Felipillo

From Wikipedia, the free encyclopedia
Jump to: navigation, search

Felipillo (or Felipe) was a native Amerindian translator who accompanied Spanish conquistadors Francisco Pizarro and Diego de Almagro on their various expeditions to Peru during their conquest of the Inca Empire. His real name is not known.

Biography[edit]

Felipillo is believed to be born on the Island of Puná, Felipillo learned Quechua in Tumbes from natives who spoke it as a second language, though there is discrepancy between the Spanish contemporary sources about the town of birth of Felipillo. According to some he was a native of Tumbez and according to others he was born in the region Poechos, then Tallan ethnicity, but an isolated version places him from the island of Puna. Felipillo learned basic Spanish from Pizarro's soldiers and was later taken back to Panama by Pizarro.[1] [2]

On his return to Peru, Felipillo continued serving as a translator for the Spanish as the conquest of the country carried its course,[2]:164 although historians agree that the interpreting provided by Felipillo was far from faithful or even helpful for the Spanish. After Francisco Pizarro captured the Inca Atahualpa during the Battle of Cajamarca in 1532, Felipillo was the main translator for Pizarro and Atahualpa during their first meeting. Since Felipillo belonged to a rival tribe and was having an affair with one of Atahualpa's concubines, he deliberately translated Pizarro's messages in an inaccurate manner to the Inca king, and spread false rumours.[2]:200,211,252-256 Felipillo later betrayed Almagro during his expedition to Quito.[2]:343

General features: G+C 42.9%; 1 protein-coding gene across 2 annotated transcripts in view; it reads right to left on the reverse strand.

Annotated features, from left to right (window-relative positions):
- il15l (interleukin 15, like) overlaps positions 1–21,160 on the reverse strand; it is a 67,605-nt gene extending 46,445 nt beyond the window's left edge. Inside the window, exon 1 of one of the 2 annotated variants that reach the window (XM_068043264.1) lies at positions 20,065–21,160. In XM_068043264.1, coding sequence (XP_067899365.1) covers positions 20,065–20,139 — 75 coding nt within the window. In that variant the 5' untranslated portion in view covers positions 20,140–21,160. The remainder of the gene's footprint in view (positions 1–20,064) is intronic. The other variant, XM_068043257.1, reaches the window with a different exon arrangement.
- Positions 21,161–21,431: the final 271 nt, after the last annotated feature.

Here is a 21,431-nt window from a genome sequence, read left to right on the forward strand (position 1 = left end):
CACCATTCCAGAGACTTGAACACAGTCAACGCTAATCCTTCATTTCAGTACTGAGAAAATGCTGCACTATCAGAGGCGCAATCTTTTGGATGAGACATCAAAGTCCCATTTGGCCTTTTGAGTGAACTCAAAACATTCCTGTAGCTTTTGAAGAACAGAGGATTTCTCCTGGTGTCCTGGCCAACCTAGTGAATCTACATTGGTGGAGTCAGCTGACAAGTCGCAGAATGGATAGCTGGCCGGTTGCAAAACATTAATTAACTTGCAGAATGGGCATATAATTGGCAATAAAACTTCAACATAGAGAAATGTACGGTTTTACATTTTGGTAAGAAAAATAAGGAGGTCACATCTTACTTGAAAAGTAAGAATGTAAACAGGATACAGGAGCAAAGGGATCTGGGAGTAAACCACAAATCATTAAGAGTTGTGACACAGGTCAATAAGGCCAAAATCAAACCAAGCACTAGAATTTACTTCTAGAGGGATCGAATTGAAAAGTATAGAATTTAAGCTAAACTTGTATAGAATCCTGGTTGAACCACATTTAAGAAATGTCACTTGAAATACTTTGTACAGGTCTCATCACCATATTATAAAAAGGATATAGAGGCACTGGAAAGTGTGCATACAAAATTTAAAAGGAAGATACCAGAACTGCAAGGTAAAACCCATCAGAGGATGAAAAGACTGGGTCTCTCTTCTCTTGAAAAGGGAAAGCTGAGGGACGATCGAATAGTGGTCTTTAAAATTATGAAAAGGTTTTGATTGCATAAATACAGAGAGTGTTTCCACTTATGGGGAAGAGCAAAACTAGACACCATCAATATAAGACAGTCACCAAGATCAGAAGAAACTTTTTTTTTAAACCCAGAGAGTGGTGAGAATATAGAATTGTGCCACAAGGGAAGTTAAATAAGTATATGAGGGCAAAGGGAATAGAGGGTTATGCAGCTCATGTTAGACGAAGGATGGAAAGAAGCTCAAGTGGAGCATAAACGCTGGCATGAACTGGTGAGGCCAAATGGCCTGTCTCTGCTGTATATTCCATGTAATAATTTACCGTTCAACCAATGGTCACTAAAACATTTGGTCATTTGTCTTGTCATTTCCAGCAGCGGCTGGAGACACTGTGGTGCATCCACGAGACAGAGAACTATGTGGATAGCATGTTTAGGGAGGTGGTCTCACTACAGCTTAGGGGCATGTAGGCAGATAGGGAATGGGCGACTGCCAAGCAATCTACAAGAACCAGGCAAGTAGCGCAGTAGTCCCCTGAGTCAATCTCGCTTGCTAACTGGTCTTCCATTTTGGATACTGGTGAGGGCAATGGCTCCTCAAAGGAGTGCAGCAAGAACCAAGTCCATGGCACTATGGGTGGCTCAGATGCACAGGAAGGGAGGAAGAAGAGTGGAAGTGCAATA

In another incident, Felipillo betrayed Almagro during his expedition of Chile by secretly telling the local natives to attack the Spanish since they only wanted their gold and urged them to attack them or run away. Some accounts say that when Almagro found out of Felipillo's betraying motives and his confession about purposely misinterpreting Pizarro's message to Atahualpa, he ordered his soldiers to capture Felipillo and tear his body apart with horses in front of the region's Curaca.

Nowadays, among Peruvians, the word "Felipillo" has taken a meaning similar to "traitor."

References[edit]

  1. ^ Prescott, W.H., 2011, The History of the Conquest of Peru, Digireads.com Publishing, ISBN 9781420941142
  2. ^ a b c d Leon, P., 1998, The Discovery and Conquest of Peru, Chronicles of the New World Encounter, edited and translated by Cook and Cook, Durham: Duke University Press, ISBN 9780822321460

External links[edit]